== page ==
Additionally, pre planning your funeral arrangements at a funeral home doesn’t mean you are required to have your end of life service choice with that same funeral home.  Things change in communities.  Funeral homes sale, funeral directors retire, new funeral homes are built in communities, and other personal reasons may come up that we may choose to change our arrangements.   It is actually very simple to change  arrangements, and you don’t even have to be in contact with the business that your plan was initially set up with.  It is very common for arrangements to be changed and all you have to do is contact the funeral home that your interested in transferring to.  They will be happy to assist you in the simple process.

Sinnott Funeral Home is here for any questions on pre planning.  You can call us at any time or go to to get some great additional preplanning information and informative videos.  You can also start your pre planning process with an online pre planning form.

We are here to help guide you through this most important process of distinction and comfort.  Sinnott Funeral Home, Helping families celebrate a live lived and loved for many years to come….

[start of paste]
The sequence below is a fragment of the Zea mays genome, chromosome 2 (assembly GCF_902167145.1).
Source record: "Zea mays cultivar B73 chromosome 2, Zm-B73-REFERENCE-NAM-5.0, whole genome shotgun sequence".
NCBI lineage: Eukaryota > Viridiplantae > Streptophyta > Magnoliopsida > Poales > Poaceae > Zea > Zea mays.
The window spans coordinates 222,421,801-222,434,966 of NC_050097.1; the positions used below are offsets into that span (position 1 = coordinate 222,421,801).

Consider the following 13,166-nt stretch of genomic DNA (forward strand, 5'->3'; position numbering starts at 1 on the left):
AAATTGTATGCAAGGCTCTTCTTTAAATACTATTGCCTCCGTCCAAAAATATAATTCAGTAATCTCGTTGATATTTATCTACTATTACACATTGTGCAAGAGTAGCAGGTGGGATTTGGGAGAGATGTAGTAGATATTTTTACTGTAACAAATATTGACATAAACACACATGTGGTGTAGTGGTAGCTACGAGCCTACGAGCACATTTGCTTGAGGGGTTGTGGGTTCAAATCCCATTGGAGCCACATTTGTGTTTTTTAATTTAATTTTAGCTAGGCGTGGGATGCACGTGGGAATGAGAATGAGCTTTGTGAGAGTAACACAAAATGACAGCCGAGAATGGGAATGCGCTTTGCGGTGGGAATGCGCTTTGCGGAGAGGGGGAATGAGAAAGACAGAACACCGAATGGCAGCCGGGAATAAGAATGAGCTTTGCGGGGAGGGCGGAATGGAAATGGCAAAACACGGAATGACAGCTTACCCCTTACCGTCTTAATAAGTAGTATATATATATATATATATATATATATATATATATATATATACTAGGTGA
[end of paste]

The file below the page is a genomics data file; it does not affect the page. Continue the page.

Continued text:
What Not to Say

blog:not to say

Lets be honest, we all are unsure on what is the right thing to say to a grieving person that has just lost someone very special to them.  This can cause us anxiety and make for awkward situations.  Here’s a few tips from Sinnott Funeral Home that can hopefully help you next time someone special to you is grieving.

1. I know how you feel.

Even if you have lost someone close to you, you don’t know how they feel. Everyone feels differently.

2. Everything Happens For a Reason
Even if that’s what you believe and even if that’s what they believe, that is not what they want to hear. This has probably already crossed their mind.

3. You Just Need to Move On
No. This is insensitive. When someone loses someone it takes a lot of coping and adjusting, it is impossible to “just move on.”

4. Just Keep Busy and Move On
As with number 3 people need to cope in their own way.

5. Get On With Life
The ONLY time this should EVER be said is when the person is in danger. It should be said in a gentle way and get help for the person if needed. However, for the first while life is not going to go on for the person.

6. Things Will Get Better
While this may be true, it doesn’t seem like it to the person and will probably only frustrate the person.

7. They Are in a Better Place Now
Unless you are sure of the person’s religious beliefs, don’t say this, it may insult them.